After Tuesday’s very encouraging performance, I wondered how I’d do in the Thursday “rematch”. The problem with the Thursday run is that it is always 10 minutes longer than the Tuesday one, so 103 minutes this week rather than 93 minutes. When my aerobic phase ends in late March, these runs will have increased to 1:53 and 2:05 respectively which I am hoping will not feel as much like a mid-week long run as it looks on paper, but sure the only direction of progress is forward.
Last year, I always felt a bit faster and stronger by Thursday so this “medium-long run” tended to be faster. I put this down to “putting more space” between myself and the Sunday long run. This year, I have begun by running stronger on the Tuesday, perhaps because I have dosed down the Monday run a bit as I found my body needed just that little extra bit of recovery after Sundays.
Play or work?
For our “sausage session” I wanted to demonstrate the classical 75/45 second session which essentially can be turned into a grass version of 400s if you run it hard enough (75 seconds hard, 45 seconds easy). Ideally, in the fartlek version you keep the hard pace around 95% VO2max (5k pace) as it is the easiest to shrug off the effects from and it allows almost full recovery during the recovery interval without having to come to a complete halt.
It didn’t pan out quite like that with some of the lads flying off at 1500m pace and I heard some gasping for air during some recoveries which was a first this year. Thankfully, once we hit the sixth, the pace naturally slowed back towards 5k-10k pace. I finished off almost pulling us back on the wrong course with an interval dipping into 3k pace but with the usual cutting of corners there was some respite for everyone. Despite this, I knew the moment I got into the car that this session had been a bit on the hard side for what it should be.
Coming up the next morning, I still felt it, and needed only take a few steps out the door before I decided “today, no matter what, don’t force the pace, let it come naturally”. There was no point adding injury to insult just to match Tuesday’s session. I’m still rebuilding the body from its travails not trying to break it down with every workout. Once I got going I noticed that my heart rate and legs were ok, but once I hit any type of hill I lost a lot of seconds. My fast-twitch fibres had clearly been exhausted on the Wednesday, so had to rely more on slow-twitch fibres and they were not up to the job of getting up those hills at any pace.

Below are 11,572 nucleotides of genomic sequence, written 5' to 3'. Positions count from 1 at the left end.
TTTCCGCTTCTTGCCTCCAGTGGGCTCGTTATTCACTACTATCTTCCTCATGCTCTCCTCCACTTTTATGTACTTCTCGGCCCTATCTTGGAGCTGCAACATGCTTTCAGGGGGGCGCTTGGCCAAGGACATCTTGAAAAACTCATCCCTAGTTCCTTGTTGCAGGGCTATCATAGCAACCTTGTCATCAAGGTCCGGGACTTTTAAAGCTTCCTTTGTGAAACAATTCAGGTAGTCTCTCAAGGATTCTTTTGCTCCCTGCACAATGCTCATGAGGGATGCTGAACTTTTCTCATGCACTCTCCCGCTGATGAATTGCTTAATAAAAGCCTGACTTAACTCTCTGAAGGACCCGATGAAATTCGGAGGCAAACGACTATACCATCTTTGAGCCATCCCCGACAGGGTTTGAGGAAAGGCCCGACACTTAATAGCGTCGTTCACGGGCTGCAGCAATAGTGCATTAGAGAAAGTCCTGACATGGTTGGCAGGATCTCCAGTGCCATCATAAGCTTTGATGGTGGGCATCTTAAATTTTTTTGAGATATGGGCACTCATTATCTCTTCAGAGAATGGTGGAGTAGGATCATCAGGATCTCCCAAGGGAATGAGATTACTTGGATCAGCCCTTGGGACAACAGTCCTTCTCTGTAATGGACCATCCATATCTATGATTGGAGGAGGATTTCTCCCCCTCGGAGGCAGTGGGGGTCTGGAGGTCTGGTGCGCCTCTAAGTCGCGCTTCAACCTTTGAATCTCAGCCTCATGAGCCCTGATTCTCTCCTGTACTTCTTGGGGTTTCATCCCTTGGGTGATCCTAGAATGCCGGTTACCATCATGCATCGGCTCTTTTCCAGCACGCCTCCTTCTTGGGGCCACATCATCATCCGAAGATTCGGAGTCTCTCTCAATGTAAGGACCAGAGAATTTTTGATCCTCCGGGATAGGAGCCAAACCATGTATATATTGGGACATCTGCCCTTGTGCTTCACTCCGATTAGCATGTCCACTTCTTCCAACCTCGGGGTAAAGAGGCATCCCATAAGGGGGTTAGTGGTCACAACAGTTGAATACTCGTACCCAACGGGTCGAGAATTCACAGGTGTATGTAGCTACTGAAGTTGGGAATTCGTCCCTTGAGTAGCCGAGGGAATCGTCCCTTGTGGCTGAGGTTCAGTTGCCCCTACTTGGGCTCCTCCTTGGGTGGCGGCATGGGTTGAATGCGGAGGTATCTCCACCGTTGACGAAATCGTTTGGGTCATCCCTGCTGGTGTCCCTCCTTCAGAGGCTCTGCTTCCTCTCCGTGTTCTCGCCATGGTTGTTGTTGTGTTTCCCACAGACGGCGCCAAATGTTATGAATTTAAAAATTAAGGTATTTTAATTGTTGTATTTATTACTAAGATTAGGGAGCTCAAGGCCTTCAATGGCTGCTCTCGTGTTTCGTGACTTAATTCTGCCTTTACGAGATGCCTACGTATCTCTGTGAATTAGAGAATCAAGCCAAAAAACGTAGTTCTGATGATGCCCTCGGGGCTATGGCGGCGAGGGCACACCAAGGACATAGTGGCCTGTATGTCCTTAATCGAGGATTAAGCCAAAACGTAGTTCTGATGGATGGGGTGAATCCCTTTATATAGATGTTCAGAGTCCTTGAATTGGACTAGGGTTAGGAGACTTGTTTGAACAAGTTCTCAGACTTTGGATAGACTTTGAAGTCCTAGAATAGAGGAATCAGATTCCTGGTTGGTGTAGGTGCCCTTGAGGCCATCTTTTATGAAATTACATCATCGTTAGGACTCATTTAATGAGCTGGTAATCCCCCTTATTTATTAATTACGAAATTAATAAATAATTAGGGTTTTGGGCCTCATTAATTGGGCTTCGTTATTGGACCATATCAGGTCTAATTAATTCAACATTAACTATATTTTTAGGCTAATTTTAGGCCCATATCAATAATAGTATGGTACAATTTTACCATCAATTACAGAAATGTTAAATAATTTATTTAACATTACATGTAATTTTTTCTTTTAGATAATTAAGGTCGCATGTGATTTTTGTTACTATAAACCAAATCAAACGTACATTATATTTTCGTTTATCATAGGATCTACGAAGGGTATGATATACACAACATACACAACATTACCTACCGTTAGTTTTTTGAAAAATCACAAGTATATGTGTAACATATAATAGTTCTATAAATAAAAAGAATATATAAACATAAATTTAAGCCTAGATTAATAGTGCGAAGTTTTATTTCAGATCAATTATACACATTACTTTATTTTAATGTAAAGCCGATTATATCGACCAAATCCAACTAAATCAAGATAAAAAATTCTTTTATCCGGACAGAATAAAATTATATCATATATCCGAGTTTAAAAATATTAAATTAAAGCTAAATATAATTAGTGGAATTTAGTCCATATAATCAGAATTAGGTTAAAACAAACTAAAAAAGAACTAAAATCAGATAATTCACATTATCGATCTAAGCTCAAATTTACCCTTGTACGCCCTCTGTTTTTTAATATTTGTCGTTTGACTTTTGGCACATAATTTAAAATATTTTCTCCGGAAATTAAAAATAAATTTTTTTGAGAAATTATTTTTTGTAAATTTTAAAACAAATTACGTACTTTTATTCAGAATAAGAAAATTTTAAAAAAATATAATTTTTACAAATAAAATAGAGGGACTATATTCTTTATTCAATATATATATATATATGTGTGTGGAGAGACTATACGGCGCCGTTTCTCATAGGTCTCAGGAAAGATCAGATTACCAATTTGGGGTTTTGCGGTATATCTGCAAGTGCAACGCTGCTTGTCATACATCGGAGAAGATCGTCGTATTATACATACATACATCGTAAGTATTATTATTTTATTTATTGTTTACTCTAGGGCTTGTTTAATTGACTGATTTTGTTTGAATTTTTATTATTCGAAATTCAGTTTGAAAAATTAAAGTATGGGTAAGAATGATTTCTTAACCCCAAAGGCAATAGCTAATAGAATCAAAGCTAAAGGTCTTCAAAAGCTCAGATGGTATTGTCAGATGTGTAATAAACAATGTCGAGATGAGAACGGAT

Grass and sandals
I included more grass in the run and ran in my Recolite sandals again to give the feet a rest. It worked out quite fine, some of my splits were very good and I finished the workout in 4:43min/km. Well slower than my Tuesday effort but also longer and on tired legs. In many ways, I felt this one was more valuable. After these three days of reasonable brisk running, I look forward to the easy jog Friday before finishing the week with the fastest run, as always, the “Out and Back”.
Closing in on the hundred again
Tallying up the totals, I could hardly believe the improvement in fortune: five days done and 95km already completed. Hard to believe it has only been 13 weeks since I could begin running regularly again and just seven weeks ago, I still couldn’t even manage 50km. It’s a reminder of how quickly fortunes can change, but also a warning, because it can just as easily go the other way! With that in mind, I felt good about keeping some control and restraint today. Even with that, the run was still only 44 seconds off race pace, which is nothing considering tired legs, low early season fitness and sharpness and the slow route and terrain I run on compared to the average road race.By stepping back just a few percent, I should be ready for another good run in two days. If I don’t, then it’ll start a slow cycle of deterioration in form. This is essentially negative super-compensation, each knock is delivered before “your body can stand up again”.
This is the type of decision-making that you cannot write into a schedule but that has to be taught, either through experience, or by becoming an expert on the principles behind your training and by learning to understand the signals of your body, especially before they become obvious (like, say, a broken leg). I often read that champions have to be “intelligent” and this seems to be the meaning of that old adage: without the ability to read your own signals and intelligently adapt your workouts every day based on what happens, succeeding at the pinnacle of achievement becomes almost impossible.